# [Proposal] Automating Partial Application via Wildcards

First draft. Let's go Scala!

-- E

Automating Partial Application via Wildcards

Proposal: TBD
Author(s): Erica Sadun <http://github.com/erica&gt;, Davide De Franceschi <http://github.com/DeFrenZ&gt;
Status: TBD
Review manager: TBD
<davide.md · GitHub

SE-0002 <https://github.com/apple/swift-evolution/blob/master/proposals/0002-remove-currying.md&gt; has been accepted for Swift 3.0. That proposal removes currying func declaration syntax from Swift. It reasons that currying introduces unnecessary language and implementation complexity and is easily replaced with chained function return types.

Because of SE-0002, this curried example:

public func projectFunctionToCoordinateSystem(function f: FunctionType)(p0: CGPoint, p1: CGPoint)(x: CGFloat) -> CGPoint
becomes

public func projectFunctionToCoordinateSystem(function f: FunctionType) -> (p0: CGPoint, p1: CGPoint) -> (x: CGFloat) -> CGPoint
in Swift 3.

It's mechanically simple to re-introduce partial application but the current solution adds unnecessary nesting and complicated closure declarations, as you see in the following Swift 3 version of this projection function.

public func projectFunctionToCoordinateSystem(function f: FunctionType) -> (p0: CGPoint, p1: CGPoint) -> (x: CGFloat) -> CGPoint {
return { p0, p1 in
return { x in
let (dx, dy) = (p1.x - p0.x, p1.y - p0.y)
let (magnitude, theta) = (hypot(dy, dx), atan2(dy, dx)) // Thanks loooop
var outPoint = CGPoint(x: x * magnitude, y: f(x) * magnitude)
outPoint = CGPointApplyAffineTransform(outPoint, CGAffineTransformMakeRotation(theta))
outPoint = CGPointApplyAffineTransform(outPoint, CGAffineTransformMakeTranslation(p0.x, p0.y))
return CGPoint(x: outPoint.x, y: outPoint.y)
}
}
}
SE-0002 mentions the possibility of introducing Scala-style free-form partial implementation as a future step. This proposal requests that a Scala-style wildcard feature be adopted into Swift by introducing a form of automatic partial application.

<davide.md · GitHub Design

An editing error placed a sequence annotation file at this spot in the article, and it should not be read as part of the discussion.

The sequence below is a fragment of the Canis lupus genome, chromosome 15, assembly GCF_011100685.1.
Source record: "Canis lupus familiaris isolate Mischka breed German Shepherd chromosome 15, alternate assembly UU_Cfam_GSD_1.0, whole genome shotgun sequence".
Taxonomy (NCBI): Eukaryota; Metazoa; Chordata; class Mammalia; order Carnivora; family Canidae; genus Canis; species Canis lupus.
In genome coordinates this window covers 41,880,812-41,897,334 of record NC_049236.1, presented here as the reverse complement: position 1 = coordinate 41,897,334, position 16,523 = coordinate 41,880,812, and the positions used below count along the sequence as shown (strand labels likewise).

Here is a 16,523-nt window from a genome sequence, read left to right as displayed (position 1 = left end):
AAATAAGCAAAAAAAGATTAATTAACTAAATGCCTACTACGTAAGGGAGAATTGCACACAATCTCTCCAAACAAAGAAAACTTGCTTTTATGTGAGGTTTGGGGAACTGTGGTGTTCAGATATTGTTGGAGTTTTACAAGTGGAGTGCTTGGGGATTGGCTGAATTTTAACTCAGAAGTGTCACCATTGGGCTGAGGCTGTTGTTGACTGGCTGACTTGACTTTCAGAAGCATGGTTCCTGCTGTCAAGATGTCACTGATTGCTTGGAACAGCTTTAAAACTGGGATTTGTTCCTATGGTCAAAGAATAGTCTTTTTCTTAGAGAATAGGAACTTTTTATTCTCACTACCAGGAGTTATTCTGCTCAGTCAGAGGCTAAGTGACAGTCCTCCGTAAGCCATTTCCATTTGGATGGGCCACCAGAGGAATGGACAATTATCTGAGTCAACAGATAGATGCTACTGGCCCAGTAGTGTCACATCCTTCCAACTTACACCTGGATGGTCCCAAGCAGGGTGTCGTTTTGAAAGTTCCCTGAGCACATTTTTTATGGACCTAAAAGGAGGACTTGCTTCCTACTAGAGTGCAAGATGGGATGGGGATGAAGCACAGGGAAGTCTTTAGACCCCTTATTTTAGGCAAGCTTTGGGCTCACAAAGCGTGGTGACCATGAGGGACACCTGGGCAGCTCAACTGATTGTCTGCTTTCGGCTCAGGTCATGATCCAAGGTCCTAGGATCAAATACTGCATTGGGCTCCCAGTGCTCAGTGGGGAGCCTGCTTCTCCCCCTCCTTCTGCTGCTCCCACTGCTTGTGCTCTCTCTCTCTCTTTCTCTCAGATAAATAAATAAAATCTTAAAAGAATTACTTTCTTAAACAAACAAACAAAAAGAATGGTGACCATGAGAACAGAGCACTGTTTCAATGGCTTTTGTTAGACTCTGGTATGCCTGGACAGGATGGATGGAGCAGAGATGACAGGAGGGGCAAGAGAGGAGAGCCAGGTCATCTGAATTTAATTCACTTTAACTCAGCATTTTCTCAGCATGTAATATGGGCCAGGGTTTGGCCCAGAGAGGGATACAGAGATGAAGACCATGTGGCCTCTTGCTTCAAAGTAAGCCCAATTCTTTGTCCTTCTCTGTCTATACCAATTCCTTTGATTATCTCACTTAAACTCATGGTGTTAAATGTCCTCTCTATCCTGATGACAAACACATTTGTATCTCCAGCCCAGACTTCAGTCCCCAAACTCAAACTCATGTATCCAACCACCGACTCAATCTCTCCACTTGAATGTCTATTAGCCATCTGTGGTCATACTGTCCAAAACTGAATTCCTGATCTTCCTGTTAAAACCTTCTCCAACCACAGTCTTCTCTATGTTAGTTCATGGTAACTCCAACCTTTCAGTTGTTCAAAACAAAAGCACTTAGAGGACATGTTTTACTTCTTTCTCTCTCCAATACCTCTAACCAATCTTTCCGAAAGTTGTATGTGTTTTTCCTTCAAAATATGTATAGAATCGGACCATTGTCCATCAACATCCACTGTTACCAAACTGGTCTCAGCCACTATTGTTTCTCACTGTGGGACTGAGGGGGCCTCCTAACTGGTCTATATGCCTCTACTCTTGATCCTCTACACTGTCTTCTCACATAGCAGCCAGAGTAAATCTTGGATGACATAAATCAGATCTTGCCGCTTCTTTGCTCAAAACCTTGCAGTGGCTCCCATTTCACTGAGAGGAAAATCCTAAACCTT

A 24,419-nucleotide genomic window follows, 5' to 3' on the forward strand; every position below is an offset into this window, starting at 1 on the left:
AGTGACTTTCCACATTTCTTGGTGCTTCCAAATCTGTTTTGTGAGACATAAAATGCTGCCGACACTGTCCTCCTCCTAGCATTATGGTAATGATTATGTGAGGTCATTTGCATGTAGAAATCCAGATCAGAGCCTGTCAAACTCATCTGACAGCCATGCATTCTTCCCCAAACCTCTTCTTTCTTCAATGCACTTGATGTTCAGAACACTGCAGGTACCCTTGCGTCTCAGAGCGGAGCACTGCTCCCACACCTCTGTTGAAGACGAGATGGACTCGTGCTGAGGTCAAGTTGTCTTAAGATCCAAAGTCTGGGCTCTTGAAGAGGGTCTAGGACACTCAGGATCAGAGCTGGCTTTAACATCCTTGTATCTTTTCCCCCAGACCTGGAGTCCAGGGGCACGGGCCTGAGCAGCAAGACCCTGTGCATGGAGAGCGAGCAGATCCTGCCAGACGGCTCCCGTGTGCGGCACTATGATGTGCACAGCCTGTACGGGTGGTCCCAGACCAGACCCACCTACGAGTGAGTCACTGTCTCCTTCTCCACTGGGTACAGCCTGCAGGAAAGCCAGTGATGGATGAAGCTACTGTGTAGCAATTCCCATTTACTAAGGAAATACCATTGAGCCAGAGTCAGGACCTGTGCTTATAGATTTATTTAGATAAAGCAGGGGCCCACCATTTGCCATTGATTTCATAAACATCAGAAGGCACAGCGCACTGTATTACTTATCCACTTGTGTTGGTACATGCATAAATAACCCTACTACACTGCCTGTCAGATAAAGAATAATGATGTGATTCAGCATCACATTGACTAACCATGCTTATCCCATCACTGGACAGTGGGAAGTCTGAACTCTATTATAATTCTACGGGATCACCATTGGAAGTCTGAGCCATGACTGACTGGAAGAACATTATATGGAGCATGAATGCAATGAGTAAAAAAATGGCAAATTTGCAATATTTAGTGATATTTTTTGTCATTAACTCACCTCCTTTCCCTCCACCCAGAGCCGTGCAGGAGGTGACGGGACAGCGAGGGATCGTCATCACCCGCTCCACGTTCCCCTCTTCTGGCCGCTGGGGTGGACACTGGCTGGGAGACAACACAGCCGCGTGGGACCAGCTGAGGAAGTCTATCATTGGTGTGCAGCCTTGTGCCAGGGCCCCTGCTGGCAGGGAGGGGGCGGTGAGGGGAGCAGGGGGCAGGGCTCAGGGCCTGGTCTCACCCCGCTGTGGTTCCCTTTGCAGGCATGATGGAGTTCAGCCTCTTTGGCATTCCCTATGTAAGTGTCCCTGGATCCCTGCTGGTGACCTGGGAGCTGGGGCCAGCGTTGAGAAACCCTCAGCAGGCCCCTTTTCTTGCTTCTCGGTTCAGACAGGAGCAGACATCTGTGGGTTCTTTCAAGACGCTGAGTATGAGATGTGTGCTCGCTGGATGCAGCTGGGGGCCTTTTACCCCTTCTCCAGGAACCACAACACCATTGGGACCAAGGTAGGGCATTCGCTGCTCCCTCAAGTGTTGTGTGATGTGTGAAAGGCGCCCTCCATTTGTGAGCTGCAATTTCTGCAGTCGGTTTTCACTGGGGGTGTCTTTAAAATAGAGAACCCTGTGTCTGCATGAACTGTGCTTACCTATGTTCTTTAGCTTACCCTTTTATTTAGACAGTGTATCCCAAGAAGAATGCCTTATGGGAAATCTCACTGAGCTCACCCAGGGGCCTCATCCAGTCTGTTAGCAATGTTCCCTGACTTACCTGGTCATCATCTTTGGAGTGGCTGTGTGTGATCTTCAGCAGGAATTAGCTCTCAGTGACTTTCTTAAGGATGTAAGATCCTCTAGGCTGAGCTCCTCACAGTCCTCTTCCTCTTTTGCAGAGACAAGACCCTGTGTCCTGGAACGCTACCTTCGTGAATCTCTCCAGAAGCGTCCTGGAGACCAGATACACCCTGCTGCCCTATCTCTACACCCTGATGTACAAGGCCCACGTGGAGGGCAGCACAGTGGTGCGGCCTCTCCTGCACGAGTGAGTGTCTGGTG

The proposed design replaces a Swift 3 curried signature like this:

public func projectFunctionToCoordinateSystem(function f: FunctionType) -> (p0: CGPoint, p1: CGPoint) -> (x: CGFloat) -> CGPoint
with a non-curried, fully qualified call like this:

public func projectFunctionToCoordinateSystem(function f: FunctionType, p0: CGPoint, p1: CGPoint, x: CGFloat) -> CGPoint
When called with wildcard tokens, the function is partially applied using the supplied arguments. For example:

let partial1 = projectFunctionToCoordinateSystem(function: mySinFunction, p0: p0, p1: p1, x: _)
// partial1(x: xValue)

let partial2 = projectFunctionToCoordinateSystem(function: mySinFunction, p0: .zero, p1: _, x: _)
// partial2(p1: p1Value, x: xValue)
// or
// let partial3 = partial2(p1: p1Value, x: _); partial3(x: 0.25)
This returns a curried form. Labels are retained and used, and the compiler should throw an error for any ambiguity that arises as a side effect.

The function implementation is fully configured as if all parameters are specified, losing all its nested params in/params in/params in... overhead:

public func projectFunctionToCoordinateSystem(function f: FunctionType, p0: CGPoint, p1: CGPoint, x: CGFloat) -> CGPoint {
let (dx, dy) = (p1.x - p0.x, p1.y - p0.y)
let (magnitude, theta) = (hypot(dy, dx), atan2(dy, dx)) // Thanks loooop
var outPoint = CGPoint(x: x * magnitude, y: f(x) * magnitude)
outPoint = CGPointApplyAffineTransform(outPoint, CGAffineTransformMakeRotation(theta))
outPoint = CGPointApplyAffineTransform(outPoint, CGAffineTransformMakeTranslation(p0.x, p0.y))
return CGPoint(x: outPoint.x, y: outPoint.y)
}
The result is simple, readable, and written independently of how the currying is to be applied. as under this design, any parameter can be curried.

<davide.md · GitHub Considered

Although our natural inclination is to use standard currying and partial application, we also considered defaulting arguments. In this scenario, wildcards return a version of the function with defaulted arguments for all non-wildcard values. In such a design,

let defaultedVersion = projectFunctionToCoordinateSystem(function: mySinFunction, p0: .zero, p1: _, x: _)
could be called with a p0 parameter even though that same parameter was already specified in the assignment as in the following example. So this:

defaultedVersion(p0: myNewOrigin, p1: myPoint, x: 0.5)
expands to:

defaultedVersionOfProjectFunctionToCoordinateSystem(function: mySinFunction, p0: myNewOrigin, p1: myPoint, x: 0.5)
where the new version of p0 overrides the defaulted version created in the initial wildcard assignment.